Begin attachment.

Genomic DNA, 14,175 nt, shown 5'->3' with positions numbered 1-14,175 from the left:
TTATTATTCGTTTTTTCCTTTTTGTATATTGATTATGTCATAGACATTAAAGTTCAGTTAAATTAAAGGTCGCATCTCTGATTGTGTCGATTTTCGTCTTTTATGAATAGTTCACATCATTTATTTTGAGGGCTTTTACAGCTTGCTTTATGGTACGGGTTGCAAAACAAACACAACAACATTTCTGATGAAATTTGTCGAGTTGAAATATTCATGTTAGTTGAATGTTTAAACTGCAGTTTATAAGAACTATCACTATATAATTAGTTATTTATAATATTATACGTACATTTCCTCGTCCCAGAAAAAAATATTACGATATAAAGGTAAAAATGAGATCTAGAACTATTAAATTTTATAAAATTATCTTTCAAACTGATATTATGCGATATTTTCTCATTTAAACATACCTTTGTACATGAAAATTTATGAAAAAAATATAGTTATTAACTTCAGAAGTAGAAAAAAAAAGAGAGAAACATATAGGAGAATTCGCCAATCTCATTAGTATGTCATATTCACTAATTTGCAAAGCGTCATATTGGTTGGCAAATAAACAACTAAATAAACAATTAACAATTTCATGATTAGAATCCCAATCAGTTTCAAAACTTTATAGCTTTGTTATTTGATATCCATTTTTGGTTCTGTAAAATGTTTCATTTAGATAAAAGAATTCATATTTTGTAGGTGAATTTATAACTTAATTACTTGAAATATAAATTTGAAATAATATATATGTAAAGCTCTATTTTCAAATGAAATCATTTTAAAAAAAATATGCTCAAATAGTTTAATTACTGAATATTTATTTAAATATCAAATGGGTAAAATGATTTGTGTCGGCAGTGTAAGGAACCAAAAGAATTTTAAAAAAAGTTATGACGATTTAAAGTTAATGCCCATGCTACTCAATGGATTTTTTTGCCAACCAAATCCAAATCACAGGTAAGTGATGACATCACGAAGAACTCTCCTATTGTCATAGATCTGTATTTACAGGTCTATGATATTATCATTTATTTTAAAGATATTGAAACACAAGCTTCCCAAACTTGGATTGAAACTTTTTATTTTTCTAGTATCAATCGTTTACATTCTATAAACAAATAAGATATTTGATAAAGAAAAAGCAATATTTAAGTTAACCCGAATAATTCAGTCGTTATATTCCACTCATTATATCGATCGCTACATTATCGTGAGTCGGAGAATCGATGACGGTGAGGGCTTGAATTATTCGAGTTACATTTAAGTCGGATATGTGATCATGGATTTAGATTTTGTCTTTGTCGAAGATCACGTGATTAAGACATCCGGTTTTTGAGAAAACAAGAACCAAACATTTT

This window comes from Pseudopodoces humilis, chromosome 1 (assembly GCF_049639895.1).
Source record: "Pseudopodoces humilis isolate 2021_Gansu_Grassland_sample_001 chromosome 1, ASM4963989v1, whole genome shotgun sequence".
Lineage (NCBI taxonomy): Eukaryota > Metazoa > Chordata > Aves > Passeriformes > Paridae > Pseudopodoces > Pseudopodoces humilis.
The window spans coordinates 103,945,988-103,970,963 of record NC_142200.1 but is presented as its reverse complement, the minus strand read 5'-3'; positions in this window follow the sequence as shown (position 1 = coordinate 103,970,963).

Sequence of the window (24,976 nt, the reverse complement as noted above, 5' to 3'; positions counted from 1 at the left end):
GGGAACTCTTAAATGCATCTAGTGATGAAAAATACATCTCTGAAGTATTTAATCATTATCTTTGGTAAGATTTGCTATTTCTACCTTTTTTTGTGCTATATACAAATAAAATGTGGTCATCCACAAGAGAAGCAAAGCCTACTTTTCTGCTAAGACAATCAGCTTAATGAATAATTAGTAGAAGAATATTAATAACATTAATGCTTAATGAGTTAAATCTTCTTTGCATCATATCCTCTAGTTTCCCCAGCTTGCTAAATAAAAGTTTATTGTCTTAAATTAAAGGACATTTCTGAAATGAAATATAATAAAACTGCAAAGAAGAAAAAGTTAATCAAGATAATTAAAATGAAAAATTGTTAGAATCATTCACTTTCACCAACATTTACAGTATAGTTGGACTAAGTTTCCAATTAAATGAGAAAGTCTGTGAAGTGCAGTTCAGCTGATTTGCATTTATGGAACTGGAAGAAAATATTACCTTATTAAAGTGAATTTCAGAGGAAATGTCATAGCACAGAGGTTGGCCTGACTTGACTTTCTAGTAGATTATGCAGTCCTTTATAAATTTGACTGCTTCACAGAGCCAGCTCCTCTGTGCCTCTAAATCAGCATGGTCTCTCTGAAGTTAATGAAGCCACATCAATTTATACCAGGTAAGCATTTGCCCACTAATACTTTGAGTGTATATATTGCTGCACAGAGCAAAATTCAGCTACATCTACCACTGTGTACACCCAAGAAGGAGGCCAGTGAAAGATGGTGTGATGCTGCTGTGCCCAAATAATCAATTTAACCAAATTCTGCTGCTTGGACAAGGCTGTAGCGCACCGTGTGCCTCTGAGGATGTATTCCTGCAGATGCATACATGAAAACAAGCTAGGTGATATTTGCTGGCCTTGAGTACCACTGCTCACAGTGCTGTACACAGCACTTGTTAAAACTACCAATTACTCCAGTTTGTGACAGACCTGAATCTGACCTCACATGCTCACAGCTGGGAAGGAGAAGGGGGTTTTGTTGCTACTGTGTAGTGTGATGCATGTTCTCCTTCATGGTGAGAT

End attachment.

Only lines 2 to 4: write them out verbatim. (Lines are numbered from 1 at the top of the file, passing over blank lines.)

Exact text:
TTATTATTCGTTTTTTCCTTTTTGTATATTGATTATGTCATAGACATTAAAGTTCAGTTAAATTAAAGGTCGCATCTCTGATTGTGTCGATTTTCGTCTTTTATGAATAGTTCACATCATTTATTTTGAGGGCTTTTACAGCTTGCTTTATGGTACGGGTTGCAAAACAAACACAACAACATTTCTGATGAAATTTGTCGAGTTGAAATATTCATGTTAGTTGAATGTTTAAACTGCAGTTTATAAGAACTATCACTATATAATTAGTTATTTATAATATTATACGTACATTTCCTCGTCCCAGAAAAAAATATTACGATATAAAGGTAAAAATGAGATCTAGAACTATTAAATTTTATAAAATTATCTTTCAAACTGATATTATGCGATATTTTCTCATTTAAACATACCTTTGTACATGAAAATTTATGAAAAAAATATAGTTATTAACTTCAGAAGTAGAAAAAAAAAGAGAGAAACATATAGGAGAATTCGCCAATCTCATTAGTATGTCATATTCACTAATTTGCAAAGCGTCATATTGGTTGGCAAATAAACAACTAAATAAACAATTAACAATTTCATGATTAGAATCCCAATCAGTTTCAAAACTTTATAGCTTTGTTATTTGATATCCATTTTTGGTTCTGTAAAATGTTTCATTTAGATAAAAGAATTCATATTTTGTAGGTGAATTTATAACTTAATTACTTGAAATATAAATTTGAAATAATATATATGTAAAGCTCTATTTTCAAATGAAATCATTTTAAAAAAAATATGCTCAAATAGTTTAATTACTGAATATTTATTTAAATATCAAATGGGTAAAATGATTTGTGTCGGCAGTGTAAGGAACCAAAAGAATTTTAAAAAAAGTTATGACGATTTAAAGTTAATGCCCATGCTACTCAATGGATTTTTTTGCCAACCAAATCCAAATCACAGGTAAGTGATGACATCACGAAGAACTCTCCTATTGTCATAGATCTGTATTTACAGGTCTATGATATTATCATTTATTTTAAAGATATTGAAACACAAGCTTCCCAAACTTGGATTGAAACTTTTTATTTTTCTAGTATCAATCGTTTACATTCTATAAACAAATAAGATATTTGATAAAGAAAAAGCAATATTTAAGTTAACCCGAATAATTCAGTCGTTATATTCCACTCATTATATCGATCGCTACATTATCGTGAGTCGGAGAATCGATGACGGTGAGGGCTTGAATTATTCGAGTTACATTTAAGTCGGATATGTGATCATGGATTTAGATTTTGTCTTTGTCGAAGATCACGTGATTAAGACATCCGGTTTTTGAGAAAACAAGAACCAAACATTTT

This window comes from Pseudopodoces humilis, chromosome 1 (assembly GCF_049639895.1).
Source record: "Pseudopodoces humilis isolate 2021_Gansu_Grassland_sample_001 chromosome 1, ASM4963989v1, whole genome shotgun sequence".